By: Matthew Striplen
Ever wanted to control a super powerful, bloodthirsty warrior princess into the heat of battle? With Battle Princess of Arcadias, now you can… but without the whole bloodthirsty part. Players take on the role of Plume, a ditzy, loveable and ridiculously strong heroine as she fights her way across the kingdom. In doing so, gamers are treated to an intriguing mixture of the JRPG, 2D fighting and real-time strategy genres.
The controls reflect the blend of genres in Battle Princess. Each playable character fights with a distinct weapon type, such as a sword or bow. To complement these differences, the characters possess unique combos. However, many of the moves share names with other characters and accomplish the same goals, though the inputs themselves are completely different.
One of the more unusual mechanics of the game is the item/command menu. It appears as a series of icons in the top right corner (seen above). Accessing the menu takes place in real time, which is a fun concept but poorly executed. Difficulty finding the desired command or item fast enough can easily result in defeat.
Battle Princess employs an unusual art style of 2D character models. Each model is highly detailed and distinctive, which helps considerably when swarmed by enemy soldiers. Additionally, the rendering is very smooth and fluid. Battle Princess is quite a pretty game. The only part that left me scratching my head is the striking similarity the bosses bear to characters from the Pokemon franchise.
Voice acting is only available in Japanese with English subs and is very good overall. Rudolph is hilariously blustery and Plume is over-the-top silly. Battle Princess‘ music is also of high quality. Songs are catchy without becoming obnoxious. The soundtrack is extensive enough so that no single song is overplayed.
As I mentioned earlier, the most distinctive quality of Battle Princess is the meshing of different game genres. The RPG elements present everything gamers have come to expect: tons of characters, weapon customization and leveling up. Again, each character fights with their signature weapon type and combo set. Although the differentiation of the move sets is a nice touch, they are so numerous that memorization becomes a hassle.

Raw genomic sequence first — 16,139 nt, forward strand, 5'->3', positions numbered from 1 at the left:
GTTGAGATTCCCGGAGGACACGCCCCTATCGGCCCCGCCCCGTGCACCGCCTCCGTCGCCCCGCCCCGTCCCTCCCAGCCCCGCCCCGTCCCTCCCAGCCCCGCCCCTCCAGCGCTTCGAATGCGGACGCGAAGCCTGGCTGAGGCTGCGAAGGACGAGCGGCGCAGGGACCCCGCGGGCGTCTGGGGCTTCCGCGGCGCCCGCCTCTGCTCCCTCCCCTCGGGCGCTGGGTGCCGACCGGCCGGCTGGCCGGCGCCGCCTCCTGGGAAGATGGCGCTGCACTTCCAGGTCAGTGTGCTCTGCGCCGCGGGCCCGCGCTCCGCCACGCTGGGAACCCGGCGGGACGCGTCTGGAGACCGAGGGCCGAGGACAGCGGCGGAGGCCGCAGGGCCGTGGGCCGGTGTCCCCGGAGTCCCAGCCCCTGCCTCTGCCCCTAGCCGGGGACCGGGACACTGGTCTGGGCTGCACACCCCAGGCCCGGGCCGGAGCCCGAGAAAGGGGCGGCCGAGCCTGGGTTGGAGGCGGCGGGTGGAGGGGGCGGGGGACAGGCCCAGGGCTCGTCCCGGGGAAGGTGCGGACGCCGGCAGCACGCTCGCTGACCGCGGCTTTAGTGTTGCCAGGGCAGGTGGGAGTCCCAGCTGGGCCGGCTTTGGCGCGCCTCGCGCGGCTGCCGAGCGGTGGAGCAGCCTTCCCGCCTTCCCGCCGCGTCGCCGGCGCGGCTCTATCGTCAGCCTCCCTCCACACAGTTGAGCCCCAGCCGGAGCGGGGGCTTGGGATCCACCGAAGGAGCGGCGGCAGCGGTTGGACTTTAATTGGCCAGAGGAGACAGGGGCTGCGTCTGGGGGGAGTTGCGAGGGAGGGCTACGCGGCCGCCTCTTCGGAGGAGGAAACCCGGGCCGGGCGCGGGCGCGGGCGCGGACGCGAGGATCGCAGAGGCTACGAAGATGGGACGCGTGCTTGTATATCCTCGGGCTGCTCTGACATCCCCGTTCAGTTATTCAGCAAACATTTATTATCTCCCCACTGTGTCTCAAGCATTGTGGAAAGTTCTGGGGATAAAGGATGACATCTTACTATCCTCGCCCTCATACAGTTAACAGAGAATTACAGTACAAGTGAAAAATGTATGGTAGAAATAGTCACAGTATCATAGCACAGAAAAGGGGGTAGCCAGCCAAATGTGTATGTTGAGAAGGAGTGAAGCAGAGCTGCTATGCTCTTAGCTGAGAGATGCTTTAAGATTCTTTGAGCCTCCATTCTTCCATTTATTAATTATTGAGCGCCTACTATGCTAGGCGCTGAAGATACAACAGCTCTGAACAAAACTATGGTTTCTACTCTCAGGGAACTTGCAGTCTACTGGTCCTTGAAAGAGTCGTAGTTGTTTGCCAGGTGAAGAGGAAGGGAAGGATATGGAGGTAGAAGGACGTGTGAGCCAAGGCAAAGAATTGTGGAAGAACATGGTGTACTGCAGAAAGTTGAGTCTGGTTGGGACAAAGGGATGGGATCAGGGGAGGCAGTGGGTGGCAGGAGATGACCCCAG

As the player fights their way across the map, enemies will drop a multitude of items ranging from weapon components to health restoration. These components can be merged with a weapon of your choice for stat boosts. This inclusion is one of the most fun facets of the entire game. You never really know what you’re picking up in battle until you go to the weapon shop in town. Discovering you nabbed a crazy powerful weapon or boost is always a nice surprise. Plus, getting to custom design a weapon to suit your own combat style is an excellent touch.
Certain missions incorporate real-time strategy elements as well, albeit in a very basic format. These missions are almost all fought using armies, and the commands given handle things like formation and deployment. Giving commands uses up the morale gauge, which is filled as the player succeeds in battle. Only three formations are available: basic, attack and defense. If you manage to completely fill the morale gauge, you’ll be able to unleash a devastating attack. The player is also permitted to switch out armies, though the order is preset before the battle begins and cannot be altered.
When the player embarks on a mission, they get to choose a small party from the full list of characters. As they fight, they level up; boosting their power along with a more unique perk. As mentioned, each character also functions as a commander of an army. These armies level up as well, but they can only become as strong as their commander. To upgrade them, the player must go to the barracks to pay a fee. Beyond this, armies are not customizable. As new characters are introduced, level grinding becomes a necessity. Completed levels can be repeated indefinitely for experience and new items.
Story wise, Battle Princess of Arcadias is lighthearted and goofy without becoming annoying. The plot is advanced in extensive cut scenes, so be prepared to read a ton of subtitles. Although the story is charming, it doesn’t affect the actual gameplay much. Despite the T rating, I’d definitely say this game is aimed at younger audiences.
Since Battle Princess requires players to replay levels frequently along with its otherwise linear nature, the game doesn’t hold much replay value. Most difficult bosses or battles can be overcome by merely level grinding and upgrading weaponry.
Battle Princess of Arcadias is a cute game with tons of charm. By far, my favorite parts were the lovely graphic design and weapon upgrade system. Unlike many games in the same vein, this title somehow manages to steer clear of overwhelming American audiences with kawaii, which is a welcome change. Unfortunately, the repetitive nature of the missions and cut scenes prevents Battle Princess from achieving more depth. If you’re new to JRPGs, though, this is sure to offer lots of fun.